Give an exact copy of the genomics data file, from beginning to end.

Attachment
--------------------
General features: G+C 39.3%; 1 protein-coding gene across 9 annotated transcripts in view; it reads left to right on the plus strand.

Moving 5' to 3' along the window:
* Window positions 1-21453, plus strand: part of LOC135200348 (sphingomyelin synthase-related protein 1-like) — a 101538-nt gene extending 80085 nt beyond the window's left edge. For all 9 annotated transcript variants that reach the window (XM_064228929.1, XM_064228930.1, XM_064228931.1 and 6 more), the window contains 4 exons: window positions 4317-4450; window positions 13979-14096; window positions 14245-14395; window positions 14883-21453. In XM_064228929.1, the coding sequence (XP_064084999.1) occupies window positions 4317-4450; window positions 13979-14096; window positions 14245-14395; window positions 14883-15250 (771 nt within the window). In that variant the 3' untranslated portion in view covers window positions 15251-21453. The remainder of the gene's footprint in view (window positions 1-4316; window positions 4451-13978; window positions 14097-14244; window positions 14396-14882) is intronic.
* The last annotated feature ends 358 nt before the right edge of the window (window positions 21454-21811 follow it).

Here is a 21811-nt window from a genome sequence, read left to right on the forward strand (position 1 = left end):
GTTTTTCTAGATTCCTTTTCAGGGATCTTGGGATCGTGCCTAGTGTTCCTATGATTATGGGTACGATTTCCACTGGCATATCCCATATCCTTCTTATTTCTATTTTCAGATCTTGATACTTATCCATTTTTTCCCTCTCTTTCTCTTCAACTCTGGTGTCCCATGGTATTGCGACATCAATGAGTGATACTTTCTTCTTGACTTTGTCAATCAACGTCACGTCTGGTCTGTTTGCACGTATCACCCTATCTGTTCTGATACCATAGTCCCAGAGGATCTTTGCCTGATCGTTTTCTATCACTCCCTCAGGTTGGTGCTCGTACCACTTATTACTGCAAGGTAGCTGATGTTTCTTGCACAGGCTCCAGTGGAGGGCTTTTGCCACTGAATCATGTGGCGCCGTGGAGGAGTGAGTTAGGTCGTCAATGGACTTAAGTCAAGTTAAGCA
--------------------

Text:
General features: G+C 39.3%; 1 protein-coding gene across 9 annotated transcripts in view; it reads left to right on the plus strand.

Moving 5' to 3' along the window:
* Window positions 1-21453, plus strand: part of LOC135200348 (sphingomyelin synthase-related protein 1-like) — a 101538-nt gene extending 80085 nt beyond the window's left edge. For all 9 annotated transcript variants that reach the window (XM_064228929.1, XM_064228930.1, XM_064228931.1 and 6 more), the window contains 4 exons: window positions 4317-4450; window positions 13979-14096; window positions 14245-14395; window positions 14883-21453. In XM_064228929.1, the coding sequence (XP_064084999.1) occupies window positions 4317-4450; window positions 13979-14096; window positions 14245-14395; window positions 14883-15250 (771 nt within the window). In that variant the 3' untranslated portion in view covers window positions 15251-21453. The remainder of the gene's footprint in view (window positions 1-4316; window positions 4451-13978; window positions 14097-14244; window positions 14396-14882) is intronic.
* The last annotated feature ends 358 nt before the right edge of the window (window positions 21454-21811 follow it).

Here is a 21811-nt window from a genome sequence, read left to right on the forward strand (position 1 = left end):
GTTTTTCTAGATTCCTTTTCAGGGATCTTGGGATCGTGCCTAGTGTTCCTATGATTATGGGTACGATTTCCACTGGCATATCCCATATCCTTCTTATTTCTATTTTCAGATCTTGATACTTATCCATTTTTTCCCTCTCTTTCTCTTCAACTCTGGTGTCCCATGGTATTGCGACATCAATGAGTGATACTTTCTTCTTGACTTTGTCAATCAACGTCACGTCTGGTCTGTTTGCACGTATCACCCTATCTGTTCTGATACCATAGTCCCAGAGGATCTTTGCCTGATCGTTTTCTATCACTCCCTCAGGTTGGTGCTCGTACCACTTATTACTGCAAGGTAGCTGATGTTTCTTGCACAGGCTCCAGTGGAGGGCTTTTGCCACTGAATCATGTGGCGCCGTGGAGGAGTGAGTTAGGTCGTCAATGGACTTAAGTCAAGTTAAGCA